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Business News of Thursday, 27 July 2017


Importers blame custom officials’ interdiction for port delays

At least one hundred staff of the Custom Division of the Ghana Revenue Authority (GRA) at the Tema Port have been interdicted for their alleged involvement in revenue losses.

Information available to Citi Business News indicates that the development has spanned between May and July 18, 2017.

In addition, the customs division has also embarked on 70 inward transfers so far.

The development is reported to have led to delays at the ports which the importers contend may push huge losses on their operations if unchecked.

Checks by Citi Business News indicate that the morale of the staff has waned as they do not know when next another list of workers would be called to answer quarries or a possible interdiction.

Hitherto, the importers say it should take a day or two to clear one’s goods but the issue has dragged to three days minimum in some ‘fortunate’ instances. The Acting President of the Concern Freight Forwarders and Traders Association, COFFT, Kwasi Afrawuah, narrated his frustration.

“Hitherto, all things being equal, with the necessary clearing documents intact, it should take an agent a maximum of two days to get a container out of the Port and sometimes even a day, but now with the mass interdictions at Customs Division at the Tema Port, systems and procedures have actually slowed down where agents are now clearing their goods after three days minimum and sometimes the process drags to two weeks.”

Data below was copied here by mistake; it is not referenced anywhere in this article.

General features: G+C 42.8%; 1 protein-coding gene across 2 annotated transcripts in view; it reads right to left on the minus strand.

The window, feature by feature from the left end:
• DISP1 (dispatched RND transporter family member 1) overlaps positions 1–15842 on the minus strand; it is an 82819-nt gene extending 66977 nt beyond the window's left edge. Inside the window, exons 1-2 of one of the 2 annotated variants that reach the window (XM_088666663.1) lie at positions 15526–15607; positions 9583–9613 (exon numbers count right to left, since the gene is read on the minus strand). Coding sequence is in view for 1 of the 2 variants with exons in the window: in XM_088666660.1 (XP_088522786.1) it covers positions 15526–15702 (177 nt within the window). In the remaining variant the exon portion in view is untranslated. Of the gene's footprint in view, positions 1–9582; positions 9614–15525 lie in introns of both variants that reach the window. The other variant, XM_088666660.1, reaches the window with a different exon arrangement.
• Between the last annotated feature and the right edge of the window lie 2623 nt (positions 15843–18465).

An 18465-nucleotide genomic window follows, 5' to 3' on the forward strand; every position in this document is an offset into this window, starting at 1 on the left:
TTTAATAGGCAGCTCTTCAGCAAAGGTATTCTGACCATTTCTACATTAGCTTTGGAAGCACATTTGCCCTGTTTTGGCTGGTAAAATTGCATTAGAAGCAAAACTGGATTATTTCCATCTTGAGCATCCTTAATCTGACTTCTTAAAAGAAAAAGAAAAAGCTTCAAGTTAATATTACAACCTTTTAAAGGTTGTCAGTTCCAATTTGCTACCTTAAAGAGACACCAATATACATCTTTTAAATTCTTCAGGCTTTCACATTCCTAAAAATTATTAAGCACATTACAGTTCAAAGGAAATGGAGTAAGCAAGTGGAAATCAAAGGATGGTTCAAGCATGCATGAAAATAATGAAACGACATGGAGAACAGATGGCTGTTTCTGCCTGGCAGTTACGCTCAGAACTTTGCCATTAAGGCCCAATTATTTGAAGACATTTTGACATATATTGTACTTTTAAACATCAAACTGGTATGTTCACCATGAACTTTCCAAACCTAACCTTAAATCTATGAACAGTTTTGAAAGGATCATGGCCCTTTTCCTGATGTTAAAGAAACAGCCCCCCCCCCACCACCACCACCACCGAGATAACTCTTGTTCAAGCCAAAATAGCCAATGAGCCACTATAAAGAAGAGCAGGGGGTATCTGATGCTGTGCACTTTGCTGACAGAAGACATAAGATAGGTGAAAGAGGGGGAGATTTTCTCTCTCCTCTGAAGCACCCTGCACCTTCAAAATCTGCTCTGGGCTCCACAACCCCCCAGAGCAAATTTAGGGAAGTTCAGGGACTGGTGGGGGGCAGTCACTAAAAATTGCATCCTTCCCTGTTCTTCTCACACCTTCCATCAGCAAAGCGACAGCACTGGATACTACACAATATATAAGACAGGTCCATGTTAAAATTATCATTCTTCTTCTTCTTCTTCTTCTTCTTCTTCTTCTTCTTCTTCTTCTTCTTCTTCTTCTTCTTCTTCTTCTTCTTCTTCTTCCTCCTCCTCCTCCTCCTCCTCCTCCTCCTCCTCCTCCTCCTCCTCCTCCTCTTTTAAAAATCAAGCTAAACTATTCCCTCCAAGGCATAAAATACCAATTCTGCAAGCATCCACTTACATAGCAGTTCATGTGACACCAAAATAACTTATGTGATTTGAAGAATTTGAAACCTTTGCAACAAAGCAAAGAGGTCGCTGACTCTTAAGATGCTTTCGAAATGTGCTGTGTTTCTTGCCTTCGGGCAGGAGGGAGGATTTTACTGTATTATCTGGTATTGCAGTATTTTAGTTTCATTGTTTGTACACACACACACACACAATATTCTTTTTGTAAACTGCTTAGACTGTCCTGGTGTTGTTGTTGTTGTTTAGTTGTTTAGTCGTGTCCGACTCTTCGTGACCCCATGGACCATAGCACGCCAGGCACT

A Technical committee member of the Ghana Institute of Freight Forwarders, Johnny Mantey also noted that “the interdiction is unfortunate and urged authorities at Customs to ensure thorough investigations are done to ensure that the morale of its officers are boosted.”

He said few documents that have been cited have shown some inconsistencies in the documents and must be looked at critically.

“These officers work hard to ensure that importers clear their goods on time and so if one way or the other they have flouted some procedures, it must be critically looked at. Some officers we are aware were sent query letters and even before they answer it, they are sacked which is unfair”.

Mr. Mantey further alluded that if government does not take the necessary steps to address the situation, the necessary revenue it is longing to get to carry out its major development programmes will not come to fruition.

He added that government must look at the post clearance audit process which allows government to recover lost taxes even after goods are cleared at the Port since it would help in the investigations being carried out.

Responding to the concerns, the Assistant Commissioner of Customs at the Tema Port, Felix Mate-Kojo noted that though the morale of workers have been affected, management is taking up steps to ensure it does not affect work output.

He said “investigations are ongoing led by a committee of enquiry so let’s just adopt the sit and wait attitude until the investigations are over because as it is, it is not clear of the exact offence or malfeasance. All I know, the interdiction letter states that failure to do due diligence in discharging their duties.”